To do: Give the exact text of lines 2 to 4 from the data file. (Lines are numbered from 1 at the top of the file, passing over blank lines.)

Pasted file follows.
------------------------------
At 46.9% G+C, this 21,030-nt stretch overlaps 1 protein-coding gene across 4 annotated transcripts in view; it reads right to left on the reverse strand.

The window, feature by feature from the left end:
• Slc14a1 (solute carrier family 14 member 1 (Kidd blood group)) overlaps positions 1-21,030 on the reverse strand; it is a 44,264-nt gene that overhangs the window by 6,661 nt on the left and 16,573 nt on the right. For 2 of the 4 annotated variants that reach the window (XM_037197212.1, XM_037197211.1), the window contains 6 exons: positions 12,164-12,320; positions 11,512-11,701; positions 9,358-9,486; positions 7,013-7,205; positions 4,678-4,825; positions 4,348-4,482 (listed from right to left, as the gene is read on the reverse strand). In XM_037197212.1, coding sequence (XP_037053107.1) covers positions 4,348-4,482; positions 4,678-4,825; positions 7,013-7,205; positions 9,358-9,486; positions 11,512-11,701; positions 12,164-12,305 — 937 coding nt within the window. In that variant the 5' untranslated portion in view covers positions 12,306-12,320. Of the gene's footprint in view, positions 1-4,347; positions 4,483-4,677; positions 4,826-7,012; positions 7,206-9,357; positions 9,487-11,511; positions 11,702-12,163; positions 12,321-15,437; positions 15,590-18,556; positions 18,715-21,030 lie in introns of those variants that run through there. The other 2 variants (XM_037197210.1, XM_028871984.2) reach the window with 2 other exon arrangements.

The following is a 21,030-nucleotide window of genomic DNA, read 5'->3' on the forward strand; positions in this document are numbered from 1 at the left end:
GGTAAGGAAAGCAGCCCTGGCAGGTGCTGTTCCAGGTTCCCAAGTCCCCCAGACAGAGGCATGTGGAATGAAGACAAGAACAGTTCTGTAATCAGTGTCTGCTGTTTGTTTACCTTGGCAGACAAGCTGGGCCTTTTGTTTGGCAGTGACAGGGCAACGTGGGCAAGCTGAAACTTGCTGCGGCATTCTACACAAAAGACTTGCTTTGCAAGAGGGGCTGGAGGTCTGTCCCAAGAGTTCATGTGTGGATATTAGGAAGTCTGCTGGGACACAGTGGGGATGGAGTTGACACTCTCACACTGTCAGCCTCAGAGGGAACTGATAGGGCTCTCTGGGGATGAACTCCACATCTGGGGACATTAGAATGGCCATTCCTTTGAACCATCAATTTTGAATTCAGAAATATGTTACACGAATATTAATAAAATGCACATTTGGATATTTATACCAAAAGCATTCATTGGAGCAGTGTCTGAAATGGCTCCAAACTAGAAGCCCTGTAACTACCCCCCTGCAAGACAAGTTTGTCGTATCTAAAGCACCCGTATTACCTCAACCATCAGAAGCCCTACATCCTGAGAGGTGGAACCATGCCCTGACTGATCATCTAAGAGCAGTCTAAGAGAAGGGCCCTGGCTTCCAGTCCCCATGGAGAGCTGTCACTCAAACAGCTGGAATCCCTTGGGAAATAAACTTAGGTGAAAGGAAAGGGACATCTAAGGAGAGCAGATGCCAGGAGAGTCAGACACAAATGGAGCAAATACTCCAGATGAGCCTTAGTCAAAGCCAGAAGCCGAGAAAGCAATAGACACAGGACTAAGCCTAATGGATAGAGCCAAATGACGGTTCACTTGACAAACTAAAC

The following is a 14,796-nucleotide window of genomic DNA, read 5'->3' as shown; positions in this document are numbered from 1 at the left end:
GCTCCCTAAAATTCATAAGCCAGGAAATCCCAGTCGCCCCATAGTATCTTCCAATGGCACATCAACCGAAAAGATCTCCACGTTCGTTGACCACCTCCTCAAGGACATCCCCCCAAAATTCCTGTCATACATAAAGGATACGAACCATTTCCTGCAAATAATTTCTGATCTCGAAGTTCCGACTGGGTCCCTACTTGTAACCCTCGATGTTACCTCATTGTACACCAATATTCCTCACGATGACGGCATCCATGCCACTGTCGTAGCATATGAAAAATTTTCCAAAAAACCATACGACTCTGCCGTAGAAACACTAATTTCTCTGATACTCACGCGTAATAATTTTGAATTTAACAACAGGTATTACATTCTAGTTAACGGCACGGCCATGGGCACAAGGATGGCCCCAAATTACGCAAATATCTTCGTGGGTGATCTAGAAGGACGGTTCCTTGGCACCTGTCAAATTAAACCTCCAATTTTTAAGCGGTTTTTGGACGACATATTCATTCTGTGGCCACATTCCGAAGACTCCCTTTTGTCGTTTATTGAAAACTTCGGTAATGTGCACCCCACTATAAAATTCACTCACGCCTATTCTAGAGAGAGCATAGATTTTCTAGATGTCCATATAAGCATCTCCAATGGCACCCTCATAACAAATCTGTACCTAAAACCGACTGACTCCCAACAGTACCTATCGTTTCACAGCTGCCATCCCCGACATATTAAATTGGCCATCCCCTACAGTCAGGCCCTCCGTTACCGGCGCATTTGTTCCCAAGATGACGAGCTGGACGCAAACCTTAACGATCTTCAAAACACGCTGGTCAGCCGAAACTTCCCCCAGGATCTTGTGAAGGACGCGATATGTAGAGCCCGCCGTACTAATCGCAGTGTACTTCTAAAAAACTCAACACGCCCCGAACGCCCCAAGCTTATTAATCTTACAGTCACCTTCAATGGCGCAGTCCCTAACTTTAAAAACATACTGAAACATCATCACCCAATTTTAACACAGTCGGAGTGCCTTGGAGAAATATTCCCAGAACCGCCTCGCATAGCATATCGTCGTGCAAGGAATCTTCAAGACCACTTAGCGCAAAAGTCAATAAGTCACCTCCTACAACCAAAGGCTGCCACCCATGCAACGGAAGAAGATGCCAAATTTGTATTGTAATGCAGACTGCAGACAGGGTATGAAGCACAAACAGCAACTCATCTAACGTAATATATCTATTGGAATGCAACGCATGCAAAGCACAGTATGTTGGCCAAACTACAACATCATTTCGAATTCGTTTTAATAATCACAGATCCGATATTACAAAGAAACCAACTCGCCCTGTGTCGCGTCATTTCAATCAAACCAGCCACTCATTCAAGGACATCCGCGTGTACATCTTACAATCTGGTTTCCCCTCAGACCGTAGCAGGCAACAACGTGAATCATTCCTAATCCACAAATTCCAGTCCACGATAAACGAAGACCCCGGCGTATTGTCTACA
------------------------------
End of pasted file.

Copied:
The window, feature by feature from the left end:
• Slc14a1 (solute carrier family 14 member 1 (Kidd blood group)) overlaps positions 1-21,030 on the reverse strand; it is a 44,264-nt gene that overhangs the window by 6,661 nt on the left and 16,573 nt on the right. For 2 of the 4 annotated variants that reach the window (XM_037197212.1, XM_037197211.1), the window contains 6 exons: positions 12,164-12,320; positions 11,512-11,701; positions 9,358-9,486; positions 7,013-7,205; positions 4,678-4,825; positions 4,348-4,482 (listed from right to left, as the gene is read on the reverse strand). In XM_037197212.1, coding sequence (XP_037053107.1) covers positions 4,348-4,482; positions 4,678-4,825; positions 7,013-7,205; positions 9,358-9,486; positions 11,512-11,701; positions 12,164-12,305 — 937 coding nt within the window. In that variant the 5' untranslated portion in view covers positions 12,306-12,320. Of the gene's footprint in view, positions 1-4,347; positions 4,483-4,677; positions 4,826-7,012; positions 7,206-9,357; positions 9,487-11,511; positions 11,702-12,163; positions 12,321-15,437; positions 15,590-18,556; positions 18,715-21,030 lie in introns of those variants that run through there. The other 2 variants (XM_037197210.1, XM_028871984.2) reach the window with 2 other exon arrangements.

The following is a 21,030-nucleotide window of genomic DNA, read 5'->3' on the forward strand; positions in this document are numbered from 1 at the left end: